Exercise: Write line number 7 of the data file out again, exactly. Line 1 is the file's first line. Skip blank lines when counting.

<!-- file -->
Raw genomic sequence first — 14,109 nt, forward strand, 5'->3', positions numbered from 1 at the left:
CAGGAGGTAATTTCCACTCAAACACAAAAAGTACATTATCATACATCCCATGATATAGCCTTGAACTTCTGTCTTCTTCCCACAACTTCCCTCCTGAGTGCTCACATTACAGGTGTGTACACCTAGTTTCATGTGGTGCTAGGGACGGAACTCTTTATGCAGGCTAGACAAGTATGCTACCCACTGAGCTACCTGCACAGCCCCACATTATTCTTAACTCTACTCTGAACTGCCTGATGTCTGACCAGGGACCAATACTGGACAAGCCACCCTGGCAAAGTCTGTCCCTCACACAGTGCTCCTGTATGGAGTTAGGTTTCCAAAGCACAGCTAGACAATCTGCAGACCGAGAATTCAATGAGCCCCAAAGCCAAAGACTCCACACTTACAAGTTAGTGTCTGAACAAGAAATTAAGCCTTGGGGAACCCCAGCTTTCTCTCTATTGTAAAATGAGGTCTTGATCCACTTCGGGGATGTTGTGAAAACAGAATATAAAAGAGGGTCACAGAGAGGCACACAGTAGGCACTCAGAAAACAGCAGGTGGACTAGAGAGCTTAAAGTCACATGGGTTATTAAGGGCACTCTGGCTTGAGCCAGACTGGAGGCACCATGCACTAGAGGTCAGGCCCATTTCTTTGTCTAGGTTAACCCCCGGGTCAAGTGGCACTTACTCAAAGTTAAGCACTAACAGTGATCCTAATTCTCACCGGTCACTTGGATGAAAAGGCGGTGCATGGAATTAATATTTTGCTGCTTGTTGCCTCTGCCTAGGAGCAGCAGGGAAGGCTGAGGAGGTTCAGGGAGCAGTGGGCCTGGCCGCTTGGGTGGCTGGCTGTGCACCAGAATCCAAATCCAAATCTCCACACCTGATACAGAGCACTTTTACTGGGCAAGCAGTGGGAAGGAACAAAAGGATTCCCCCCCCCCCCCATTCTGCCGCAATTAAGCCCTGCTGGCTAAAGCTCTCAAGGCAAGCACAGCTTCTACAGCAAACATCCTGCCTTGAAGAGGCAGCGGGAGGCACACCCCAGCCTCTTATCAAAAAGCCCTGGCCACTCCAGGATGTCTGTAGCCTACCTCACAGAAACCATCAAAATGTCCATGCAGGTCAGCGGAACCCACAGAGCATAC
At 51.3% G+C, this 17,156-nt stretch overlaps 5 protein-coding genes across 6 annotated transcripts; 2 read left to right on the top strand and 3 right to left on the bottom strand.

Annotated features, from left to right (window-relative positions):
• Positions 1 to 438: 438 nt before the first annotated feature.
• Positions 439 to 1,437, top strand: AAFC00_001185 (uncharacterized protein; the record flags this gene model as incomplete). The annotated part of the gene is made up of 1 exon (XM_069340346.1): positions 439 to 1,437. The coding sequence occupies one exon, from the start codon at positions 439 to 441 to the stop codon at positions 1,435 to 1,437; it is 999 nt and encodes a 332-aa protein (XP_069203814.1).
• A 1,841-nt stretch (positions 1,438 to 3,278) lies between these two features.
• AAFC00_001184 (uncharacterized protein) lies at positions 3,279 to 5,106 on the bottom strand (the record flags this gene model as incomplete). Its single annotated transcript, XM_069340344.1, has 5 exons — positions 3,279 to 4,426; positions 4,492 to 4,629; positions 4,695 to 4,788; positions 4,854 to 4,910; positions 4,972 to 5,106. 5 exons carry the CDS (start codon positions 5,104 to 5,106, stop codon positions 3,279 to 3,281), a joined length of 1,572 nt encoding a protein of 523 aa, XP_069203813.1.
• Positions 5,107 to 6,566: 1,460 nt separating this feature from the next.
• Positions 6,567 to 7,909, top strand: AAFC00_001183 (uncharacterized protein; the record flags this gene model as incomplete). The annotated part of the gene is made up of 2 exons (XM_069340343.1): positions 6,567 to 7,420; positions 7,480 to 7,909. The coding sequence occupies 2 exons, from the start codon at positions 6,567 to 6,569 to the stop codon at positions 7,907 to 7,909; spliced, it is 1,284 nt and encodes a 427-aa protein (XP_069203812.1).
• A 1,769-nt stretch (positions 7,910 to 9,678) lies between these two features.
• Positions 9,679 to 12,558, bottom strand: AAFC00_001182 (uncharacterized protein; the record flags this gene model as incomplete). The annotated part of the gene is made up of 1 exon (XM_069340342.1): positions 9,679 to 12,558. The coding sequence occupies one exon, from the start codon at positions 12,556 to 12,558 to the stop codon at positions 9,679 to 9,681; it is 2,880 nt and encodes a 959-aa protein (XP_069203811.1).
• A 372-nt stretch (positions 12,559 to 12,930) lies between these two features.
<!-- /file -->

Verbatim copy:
• A 1,841-nt stretch (positions 1,438 to 3,278) lies between these two features.